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Constraining OCT with Knowledge of Device Design Enables High Accuracy Hemodynamic Assessment of Endovascular Implants

  • Caroline C. O’Brien ,

    Contributed equally to this work with: Caroline C. O’Brien, Kumaran Kolandaivelu

    Affiliation Institute of Medical Engineering and Science, Massachusetts Institute of Technology, Cambridge, MA, United States of America

  • Kumaran Kolandaivelu ,

    Contributed equally to this work with: Caroline C. O’Brien, Kumaran Kolandaivelu

    Affiliations Institute of Medical Engineering and Science, Massachusetts Institute of Technology, Cambridge, MA, United States of America, Cardiovascular Division, Brigham and Women’s Hospital, Harvard Medical School, Boston, MA, United States of America

  • Jonathan Brown,

    Affiliation Institute of Medical Engineering and Science, Massachusetts Institute of Technology, Cambridge, MA, United States of America

  • Augusto C. Lopes,

    Affiliations Institute of Medical Engineering and Science, Massachusetts Institute of Technology, Cambridge, MA, United States of America, Cardiovascular Division, Brigham and Women’s Hospital, Harvard Medical School, Boston, MA, United States of America

  • Mie Kunio,

    Affiliation Institute of Medical Engineering and Science, Massachusetts Institute of Technology, Cambridge, MA, United States of America

  • Vijaya B. Kolachalama,

    Affiliations Institute of Medical Engineering and Science, Massachusetts Institute of Technology, Cambridge, MA, United States of America, Cardiovascular Division, Brigham and Women’s Hospital, Harvard Medical School, Boston, MA, United States of America, Charles Stark Draper Laboratory, 555 Technology Square, Cambridge, MA, United States of America

  • Elazer R. Edelman

    Affiliations Institute of Medical Engineering and Science, Massachusetts Institute of Technology, Cambridge, MA, United States of America, Cardiovascular Division, Brigham and Women’s Hospital, Harvard Medical School, Boston, MA, United States of America

Constraining OCT with Knowledge of Device Design Enables High Accuracy Hemodynamic Assessment of Endovascular Implants

  • Caroline C. O’Brien, 
  • Kumaran Kolandaivelu, 
  • Jonathan Brown, 
  • Augusto C. Lopes, 
  • Mie Kunio, 
  • Vijaya B. Kolachalama, 
  • Elazer R. Edelman



Stacking cross-sectional intravascular images permits three-dimensional rendering of endovascular implants, yet introduces between-frame uncertainties that limit characterization of device placement and the hemodynamic microenvironment. In a porcine coronary stent model, we demonstrate enhanced OCT reconstruction with preservation of between-frame features through fusion with angiography and a priori knowledge of stent design.

Methods and Results

Strut positions were extracted from sequential OCT frames. Reconstruction with standard interpolation generated discontinuous stent structures. By computationally constraining interpolation to known stent skeletons fitted to 3D ‘clouds’ of OCT-Angio-derived struts, implant anatomy was resolved, accurately rendering features from implant diameter and curvature (n = 1 vessels, r2 = 0.91, 0.90, respectively) to individual strut-wall configurations (average displacement error ~15 μm). This framework facilitated hemodynamic simulation (n = 1 vessel), showing the critical importance of accurate anatomic rendering in characterizing both quantitative and basic qualitative flow patterns. Discontinuities with standard approaches systematically introduced noise and bias, poorly capturing regional flow effects. In contrast, the enhanced method preserved multi-scale (local strut to regional stent) flow interactions, demonstrating the impact of regional contexts in defining the hemodynamic consequence of local deployment errors.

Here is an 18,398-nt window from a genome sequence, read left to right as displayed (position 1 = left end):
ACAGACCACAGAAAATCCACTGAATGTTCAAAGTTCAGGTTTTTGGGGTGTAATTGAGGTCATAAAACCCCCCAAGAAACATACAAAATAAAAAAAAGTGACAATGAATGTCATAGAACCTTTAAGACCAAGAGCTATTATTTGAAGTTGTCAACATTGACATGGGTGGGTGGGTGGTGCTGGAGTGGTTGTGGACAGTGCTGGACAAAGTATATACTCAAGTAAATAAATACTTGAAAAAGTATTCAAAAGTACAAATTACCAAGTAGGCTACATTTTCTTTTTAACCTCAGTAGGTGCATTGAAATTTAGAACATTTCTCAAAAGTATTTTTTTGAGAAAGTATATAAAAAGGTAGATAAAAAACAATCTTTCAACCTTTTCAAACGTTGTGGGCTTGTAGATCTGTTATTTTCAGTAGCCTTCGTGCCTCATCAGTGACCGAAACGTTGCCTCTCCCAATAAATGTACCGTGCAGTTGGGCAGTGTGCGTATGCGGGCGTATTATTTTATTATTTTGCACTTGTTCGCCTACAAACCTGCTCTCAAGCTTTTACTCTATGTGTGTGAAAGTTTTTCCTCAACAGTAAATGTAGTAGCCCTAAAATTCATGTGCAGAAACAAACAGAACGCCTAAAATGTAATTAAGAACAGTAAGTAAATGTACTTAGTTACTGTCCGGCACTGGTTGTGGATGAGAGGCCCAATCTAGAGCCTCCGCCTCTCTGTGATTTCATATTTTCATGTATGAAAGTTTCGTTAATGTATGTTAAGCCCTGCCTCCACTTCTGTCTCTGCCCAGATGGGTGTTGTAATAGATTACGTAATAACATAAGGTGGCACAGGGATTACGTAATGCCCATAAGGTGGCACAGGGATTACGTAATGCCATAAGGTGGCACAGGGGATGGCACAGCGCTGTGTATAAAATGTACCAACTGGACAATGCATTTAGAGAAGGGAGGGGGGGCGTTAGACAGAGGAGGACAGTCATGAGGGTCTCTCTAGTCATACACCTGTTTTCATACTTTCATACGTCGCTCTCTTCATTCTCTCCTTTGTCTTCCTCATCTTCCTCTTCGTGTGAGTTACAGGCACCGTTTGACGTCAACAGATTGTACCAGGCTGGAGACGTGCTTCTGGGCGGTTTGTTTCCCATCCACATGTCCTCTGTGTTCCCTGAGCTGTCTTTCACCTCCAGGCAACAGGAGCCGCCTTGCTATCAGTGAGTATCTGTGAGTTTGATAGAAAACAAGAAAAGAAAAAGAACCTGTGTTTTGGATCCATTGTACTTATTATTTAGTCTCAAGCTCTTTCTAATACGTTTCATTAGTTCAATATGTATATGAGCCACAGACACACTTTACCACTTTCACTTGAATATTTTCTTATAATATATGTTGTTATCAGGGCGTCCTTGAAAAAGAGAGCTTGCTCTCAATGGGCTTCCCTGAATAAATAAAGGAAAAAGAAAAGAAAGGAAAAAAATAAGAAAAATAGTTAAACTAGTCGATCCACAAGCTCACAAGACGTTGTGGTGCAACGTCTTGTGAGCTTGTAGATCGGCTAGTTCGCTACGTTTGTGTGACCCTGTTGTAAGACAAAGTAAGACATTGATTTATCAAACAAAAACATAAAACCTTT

Fusion of planar angiography and knowledge of device design permits enhanced OCT image analysis of in situ tissue-device interactions. Given emerging interests in simulation-derived hemodynamic assessment as surrogate measures of biological risk, such fused modalities offer a new window into patient-specific implant environments.


Simulations can enhance vascular imaging by fusing anatomy with meta-data describing physical forces [15]. The diagnostic potential of such integration has been suggested by an increasing number of examples, such as coronary computed tomography (CT) to derive fractional flow reserve (FFR; FFRCT)[6] and intravascular ultrasound (IVUS) to predict plaque progression with low shear stress [3]. As biomechanics are among the factors that influence vascular responses and clinical outcomes, there is keen interest in understanding their value as surrogate metrics of clinical risk. Yet performing imaging adequate for high-resolution computational simulation in the context of devices such as stents or scaffolds poses unique challenges.

Optical coherence tomography (OCT) is the preferred method for resolving endovascular stent geometry in situ [7]. It permits visualization of device deployment at the level of individual struts (Fig 1A–1C), including imprecisions, as exemplified by strut-wall malapposition, as well as quantification of biological responses that demonstrate marked variability both locally in the vicinity of individual struts, as well as regionally over the length of the entire stent (Fig 1D–1F). Understanding the mechanisms (or hidden variables) that drive such variability is critical to further our understanding of biological mechanism, procedural risk, and prediction of clinical outcomes–all the more important given the rapid development and clinical testing of newer scaffold technologies whose properties and potential risks have yet to be fully appreciated [8]. Despite high in-plane ‘axial’ resolution (~10 μm) on OCT, out-of-plane lateral resolution remains limited (>100 μm) [7]. Regional features such as vessel curvature are poorly reproduced, as is inter-strut connectivity that is lost [9] given the space between frames. While the former issues are mostly addressable though fusion of OCT with secondary modalities like angiography that allow relative frame positioning in 3D space [10, 11], limitations regarding under-sampling remain poorly addressed. This along with implant-related artifacts that obscure local images significantly limits our ability to define device configuration in situ or perform simulations that rely on structural continuity [12].